Revelation, Living by Sight, not only by Faith
Was John, the author of the Book of Revelation the same person as the writer of the Fourth Gospel and of the pastoral epistles, 1, 2 and 3 John? Believers think so. Academics think not. The latter suggest that the language of the Gospel, Letters and of Revelation is too different to have been written by the same author. They say that the Greek in Revelation is not refined. The tradition that John, the beloved disciple wrote Revelation is very old going back to Justin Martyr in 140 AD and supported by Irenaeus (c 130 – 200 AD) and others. Irenaeus attested that John lived in Ephesus as a very old man in the reign of Trajan who ruled from 98 – 117 AD. This is held to be the fulfilment of Jesus’ answer to Peter’s question about what would happen to John. ‘If I want him to remain alive until I return, what is that to you? You must follow me.' Because of this, the rumour spread among the believers that this disciple would not die. But Jesus did not say that he would not die; he only said, ‘If I want him to remain alive until I return, what is that to you?' (John 21 : 22 - 23)
Let us compare the language. John’s Gospel 16 : 25 - 28 has ‘Though I have been speaking figuratively, a time is coming when I will no longer use this kind of language but will tell you plainly about my Father. In that day you will ask in my name. I am not saying that I will ask the Father on your behalf. No, the Father himself loves you because you have loved me and have believed that I came from God. I came from the Father and entered the world; now I am leaving the world and going back to the Father’. 1 John 2 : 1 – 2 has ‘My dear children, I write this to you so that you will not sin. But if anybody does sin, we have an advocate with the Father—Jesus Christ, the Righteous One. He is the atoning sacrifice for our sins, and not only for ours but also for the sins of the whole world’. Revelation 19 : 1 – 2 has ‘After this I heard what sounded like the roar of a great multitude in heaven shouting: 'Hallelujah! Salvation and glory and power belong to our God, for true and just are his judgments. He has condemned the great prostitute who corrupted the earth by her adulteries. He has avenged on her the blood of his servants’.
There is a distinct difference in the language of Revelation compared to the language of the Gospel and the Letters. How might we account for this other than that Revelation was written by a different person entirely. The style of the novelist James Joyce (1882 – 1941) in ‘The Dubliners’ is different from his style in ‘Ulysses’. In the former he wrote ‘He lived at a little distance from his body, regarding his own acts with doubtful side-glances. He had an odd autobiographical habit which led him to compose in his mind from time to time a short sentence about himself containing a subject in the third person and a verb in the past tense’. In ‘Ulysses’ Joyce wrote ‘I was a Flower of the mountain yes when I put the rose in my hair like the Andalusian girls used or shall I wear a red yes and how he kissed me under the Moorish wall and I thought well as well him as another and then I asked him with my eyes to ask again yes and then he asked me would I yes to say yes my mountain flower and first I put my arms around him yes and drew him down to me so he could feel my breasts all perfume yes and his heart was going like mad and yes I said yes I will Yes’. The poet, playwright and literary critic TS Eliot (1888 – 1965) used different styles of language for each of these disciplines. ‘After the cups, the marmalade, the tea, Among the porcelain, among some talk of you and me’ (The Love Song of J Alfred Prufrock). ‘They speak better than they know, and beyond your understanding. They know and do not know, what it is to act or suffer. They know and do not know, that action is suffering And suffering is action. Neither does the agent suffer Nor the patient act. But both are fixed In an eternal action, an eternal patience.’ (Murder in the Cathedral) ‘What is this self-inside us, this silent observer, severe and speechless critic, who can terrorize us, and urge us onto futile activity, and in the end, judge us still more severely for the errors into which his own reproaches drove us?’ (Essay on Critics and criticism). These contrasting literary styles belong to the same person.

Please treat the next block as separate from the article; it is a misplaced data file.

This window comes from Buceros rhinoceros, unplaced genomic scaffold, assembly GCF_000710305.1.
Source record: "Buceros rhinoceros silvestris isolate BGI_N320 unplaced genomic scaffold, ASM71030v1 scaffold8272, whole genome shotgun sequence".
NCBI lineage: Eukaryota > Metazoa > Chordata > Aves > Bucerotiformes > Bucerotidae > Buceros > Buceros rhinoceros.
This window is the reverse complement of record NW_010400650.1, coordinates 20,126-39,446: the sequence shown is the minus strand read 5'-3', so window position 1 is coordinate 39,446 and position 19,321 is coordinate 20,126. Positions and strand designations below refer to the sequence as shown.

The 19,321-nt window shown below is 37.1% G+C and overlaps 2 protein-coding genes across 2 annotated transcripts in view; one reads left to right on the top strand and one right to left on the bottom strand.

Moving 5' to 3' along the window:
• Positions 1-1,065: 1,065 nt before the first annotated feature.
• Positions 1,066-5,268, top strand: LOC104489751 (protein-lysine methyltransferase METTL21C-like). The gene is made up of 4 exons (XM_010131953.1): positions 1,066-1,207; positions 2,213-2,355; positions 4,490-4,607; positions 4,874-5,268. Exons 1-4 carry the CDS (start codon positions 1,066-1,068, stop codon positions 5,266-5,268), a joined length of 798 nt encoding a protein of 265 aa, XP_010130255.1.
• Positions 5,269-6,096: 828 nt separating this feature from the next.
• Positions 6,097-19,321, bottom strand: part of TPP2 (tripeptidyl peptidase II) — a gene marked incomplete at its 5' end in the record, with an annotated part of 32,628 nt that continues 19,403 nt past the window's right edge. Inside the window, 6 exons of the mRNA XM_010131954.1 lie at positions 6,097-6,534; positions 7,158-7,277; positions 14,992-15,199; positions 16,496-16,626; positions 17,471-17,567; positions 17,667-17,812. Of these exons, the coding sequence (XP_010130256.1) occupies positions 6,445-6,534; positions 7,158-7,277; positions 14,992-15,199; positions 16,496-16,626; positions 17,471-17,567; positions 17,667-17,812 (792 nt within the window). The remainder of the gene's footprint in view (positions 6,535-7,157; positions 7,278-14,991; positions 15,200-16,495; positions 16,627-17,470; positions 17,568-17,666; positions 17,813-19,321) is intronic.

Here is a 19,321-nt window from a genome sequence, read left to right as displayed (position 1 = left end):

In John’s case it is the tone and content of Revelation which is also markedly different. What turned the spiritual, pastoral John into the rabid prophet of election for followers of Jesus and doom and destruction for all else? Had John just become a grumpy old man? Is it not more likely that the persecution of Christians by the Roman authorities, the cruelty, tortures and murdering had clarified in his mind that good and evil on this scale are irreconcilable? He writes, ‘I, John, your brother and companion in the suffering and kingdom and patient endurance that are ours in Jesus, was on the island of Patmos because of the word of God and the testimony of Jesus’ (1 : 9). He was in extreme circumstances. The vision he describes was given to him in compensation for his suffering. That has often been the way those who seek God earnestly have been rewarded, though John’s Revelation is exceptional in its scale, intensity and content. It has context however. Joel 2 : 10 – 11 reads ‘Before them the earth shakes, the heavens tremble, the sun and moon are darkened, and the stars no longer shine. The Lord thunders at the head of his army; his forces are beyond number, and mighty is the army that obeys his command. The day of the Lord is great; it is dreadful. Who can endure it?’ Yet Proverbs 24 : 17 – 18 counsels ‘Do not gloat when your enemy falls; when they stumble, do not let your heart rejoice, or the Lord will see and disapprove and turn his wrath away from them’. How can we reconcile this teaching with Revelation’s ‘Threefold hallelujah over Babylon’s fall’ (19 : 1 – 4)?